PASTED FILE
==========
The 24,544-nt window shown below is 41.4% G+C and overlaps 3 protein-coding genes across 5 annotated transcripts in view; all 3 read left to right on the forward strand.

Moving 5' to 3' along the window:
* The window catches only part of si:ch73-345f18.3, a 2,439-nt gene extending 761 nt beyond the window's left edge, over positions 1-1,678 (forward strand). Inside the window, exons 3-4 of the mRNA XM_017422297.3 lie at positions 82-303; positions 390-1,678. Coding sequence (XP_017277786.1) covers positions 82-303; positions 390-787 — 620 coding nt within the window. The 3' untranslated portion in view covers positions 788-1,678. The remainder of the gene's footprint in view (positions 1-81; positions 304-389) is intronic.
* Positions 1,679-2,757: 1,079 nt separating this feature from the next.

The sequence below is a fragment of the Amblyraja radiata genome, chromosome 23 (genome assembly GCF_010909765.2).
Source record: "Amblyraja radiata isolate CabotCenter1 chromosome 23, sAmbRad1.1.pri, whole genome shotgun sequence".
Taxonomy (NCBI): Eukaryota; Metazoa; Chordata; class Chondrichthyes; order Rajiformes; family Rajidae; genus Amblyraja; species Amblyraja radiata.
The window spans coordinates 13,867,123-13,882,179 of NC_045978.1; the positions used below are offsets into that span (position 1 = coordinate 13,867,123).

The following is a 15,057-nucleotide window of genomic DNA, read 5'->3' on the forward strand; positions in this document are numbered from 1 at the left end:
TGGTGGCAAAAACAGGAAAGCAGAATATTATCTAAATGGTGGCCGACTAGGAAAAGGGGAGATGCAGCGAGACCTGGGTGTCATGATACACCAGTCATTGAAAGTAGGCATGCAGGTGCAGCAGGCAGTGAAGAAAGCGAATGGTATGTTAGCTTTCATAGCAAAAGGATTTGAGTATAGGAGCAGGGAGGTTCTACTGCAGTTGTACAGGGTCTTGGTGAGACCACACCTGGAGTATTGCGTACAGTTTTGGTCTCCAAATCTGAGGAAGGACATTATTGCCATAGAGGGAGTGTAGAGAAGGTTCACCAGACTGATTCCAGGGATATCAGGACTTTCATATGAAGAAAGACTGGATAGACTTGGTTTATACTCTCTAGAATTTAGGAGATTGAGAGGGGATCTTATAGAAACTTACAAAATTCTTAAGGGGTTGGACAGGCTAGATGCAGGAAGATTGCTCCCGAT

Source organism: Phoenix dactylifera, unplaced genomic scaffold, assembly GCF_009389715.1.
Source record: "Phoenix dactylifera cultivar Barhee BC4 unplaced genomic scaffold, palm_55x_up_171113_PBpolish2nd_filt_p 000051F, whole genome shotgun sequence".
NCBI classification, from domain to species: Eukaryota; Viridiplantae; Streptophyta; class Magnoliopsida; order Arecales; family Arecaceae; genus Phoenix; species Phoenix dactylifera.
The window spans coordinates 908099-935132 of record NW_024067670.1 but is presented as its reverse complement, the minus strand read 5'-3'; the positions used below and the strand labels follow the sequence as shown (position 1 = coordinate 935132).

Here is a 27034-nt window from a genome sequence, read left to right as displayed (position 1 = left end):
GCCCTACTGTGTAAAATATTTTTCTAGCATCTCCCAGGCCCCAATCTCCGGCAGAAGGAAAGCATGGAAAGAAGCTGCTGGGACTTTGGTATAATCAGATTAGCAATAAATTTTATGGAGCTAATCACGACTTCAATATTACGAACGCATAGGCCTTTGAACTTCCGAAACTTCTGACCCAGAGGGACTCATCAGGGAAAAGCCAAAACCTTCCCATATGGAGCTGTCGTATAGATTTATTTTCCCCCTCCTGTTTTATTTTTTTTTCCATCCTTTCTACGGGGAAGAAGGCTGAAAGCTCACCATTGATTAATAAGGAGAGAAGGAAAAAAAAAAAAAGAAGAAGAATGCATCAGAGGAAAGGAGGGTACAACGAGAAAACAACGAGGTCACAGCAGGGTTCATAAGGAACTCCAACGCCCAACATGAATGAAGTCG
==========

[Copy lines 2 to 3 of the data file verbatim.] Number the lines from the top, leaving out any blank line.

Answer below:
Moving 5' to 3' along the window:
* The window catches only part of si:ch73-345f18.3, a 2,439-nt gene extending 761 nt beyond the window's left edge, over positions 1-1,678 (forward strand). Inside the window, exons 3-4 of the mRNA XM_017422297.3 lie at positions 82-303; positions 390-1,678. Coding sequence (XP_017277786.1) covers positions 82-303; positions 390-787 — 620 coding nt within the window. The 3' untranslated portion in view covers positions 788-1,678. The remainder of the gene's footprint in view (positions 1-81; positions 304-389) is intronic.